Summer Symphony

One delight of a blistering Philadelphia summer is the concert series of the symphony orchestra in Robin Hood Dell. Some regard mass popularity of these free outdoor concerts as evidence of the high culture of Philadelphia. Having been raised in a Philadelphia row house, I would credit the high humidity. Old residents who used to sit on the front steps now sit on a bench in the park and cool off to music.

Beethoven, Brahms, Strauss, or Stravinsky—it’s all cool music as it comes floating back from the twelve speakers of the orchestra shell. Starlings and sparrows plunge into the sunset through the rising waterfall of melody, while the flag begins to ripple above the violins. Colorful patches of people on the hillside across the Dell compose a Seurat painting in the stillness. As the light fades, they become a misty vision by Monet; at last only cigarette-lighter fireflies punctuate the darkness.

Under the stage lights a pianist is playing, his fingers flying with the blurring beat of insect wings, and escapes the pounce of the brasses. His ecstasy subsides and the clear silence of thousands hangs on two fingers twinkling in an upper octave of the keyboard.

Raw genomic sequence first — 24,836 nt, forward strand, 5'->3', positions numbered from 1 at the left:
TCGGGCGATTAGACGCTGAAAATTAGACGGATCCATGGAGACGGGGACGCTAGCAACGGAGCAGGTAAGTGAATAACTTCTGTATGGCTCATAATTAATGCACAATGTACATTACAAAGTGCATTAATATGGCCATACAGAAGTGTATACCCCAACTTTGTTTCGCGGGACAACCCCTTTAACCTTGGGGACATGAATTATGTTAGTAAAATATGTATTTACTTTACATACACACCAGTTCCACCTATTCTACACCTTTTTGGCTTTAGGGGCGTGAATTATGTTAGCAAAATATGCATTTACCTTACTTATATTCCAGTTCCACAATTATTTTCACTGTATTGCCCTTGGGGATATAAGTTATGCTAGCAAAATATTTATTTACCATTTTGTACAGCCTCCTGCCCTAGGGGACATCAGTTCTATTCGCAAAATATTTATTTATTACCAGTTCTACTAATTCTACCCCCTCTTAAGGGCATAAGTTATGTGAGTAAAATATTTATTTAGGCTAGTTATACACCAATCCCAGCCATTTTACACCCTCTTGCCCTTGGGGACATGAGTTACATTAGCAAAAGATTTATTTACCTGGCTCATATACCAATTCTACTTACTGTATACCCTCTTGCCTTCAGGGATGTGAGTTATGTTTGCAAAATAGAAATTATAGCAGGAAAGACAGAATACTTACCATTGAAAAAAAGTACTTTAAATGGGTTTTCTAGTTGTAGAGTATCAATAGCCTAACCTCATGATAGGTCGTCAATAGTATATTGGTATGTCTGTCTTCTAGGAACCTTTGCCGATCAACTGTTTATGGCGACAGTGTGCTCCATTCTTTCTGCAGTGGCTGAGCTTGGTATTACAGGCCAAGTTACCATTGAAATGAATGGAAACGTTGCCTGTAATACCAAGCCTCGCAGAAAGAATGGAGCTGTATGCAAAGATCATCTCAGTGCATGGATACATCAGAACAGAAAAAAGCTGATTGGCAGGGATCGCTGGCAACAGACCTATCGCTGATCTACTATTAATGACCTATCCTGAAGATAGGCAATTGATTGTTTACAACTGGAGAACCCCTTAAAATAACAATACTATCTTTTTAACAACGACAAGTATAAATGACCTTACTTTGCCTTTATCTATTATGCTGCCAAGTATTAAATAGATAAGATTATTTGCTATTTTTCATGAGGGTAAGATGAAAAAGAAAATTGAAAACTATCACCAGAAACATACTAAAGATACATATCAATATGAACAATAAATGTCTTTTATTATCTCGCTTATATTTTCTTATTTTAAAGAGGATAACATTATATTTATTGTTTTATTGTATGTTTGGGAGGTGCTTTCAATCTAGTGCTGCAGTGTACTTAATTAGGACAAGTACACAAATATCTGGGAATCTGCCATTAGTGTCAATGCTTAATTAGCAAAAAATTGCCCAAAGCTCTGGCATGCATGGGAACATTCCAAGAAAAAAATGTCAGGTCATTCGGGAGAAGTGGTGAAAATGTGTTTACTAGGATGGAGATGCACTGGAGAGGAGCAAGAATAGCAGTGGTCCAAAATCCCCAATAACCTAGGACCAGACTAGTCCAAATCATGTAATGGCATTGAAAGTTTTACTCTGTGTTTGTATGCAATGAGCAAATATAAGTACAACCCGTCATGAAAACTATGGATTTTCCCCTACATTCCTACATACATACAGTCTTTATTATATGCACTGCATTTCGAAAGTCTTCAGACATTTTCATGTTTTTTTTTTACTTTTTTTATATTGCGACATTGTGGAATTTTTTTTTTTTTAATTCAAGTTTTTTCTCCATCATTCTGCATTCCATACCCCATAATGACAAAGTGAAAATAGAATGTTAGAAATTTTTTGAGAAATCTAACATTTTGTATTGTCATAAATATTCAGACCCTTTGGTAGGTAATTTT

The concluding coda of the full orchestra breaks the spell, and the magic ends in applause. The stadium lights go up. Vendors leap into the aisles: “Who’ll hev ize crim, body-buildin’ ize crim.…” The intermission crush presses a bearded student against a portly woman in a purple dress, purple earrings and a purple pansy hat.

Yet I know that somehow Beethoven has put a religious question, perhaps in spite of himself. Music is more than summer mystique, and it is also more than cooling reverie. It opens meaning for man.

After the intermission the orchestra played ...

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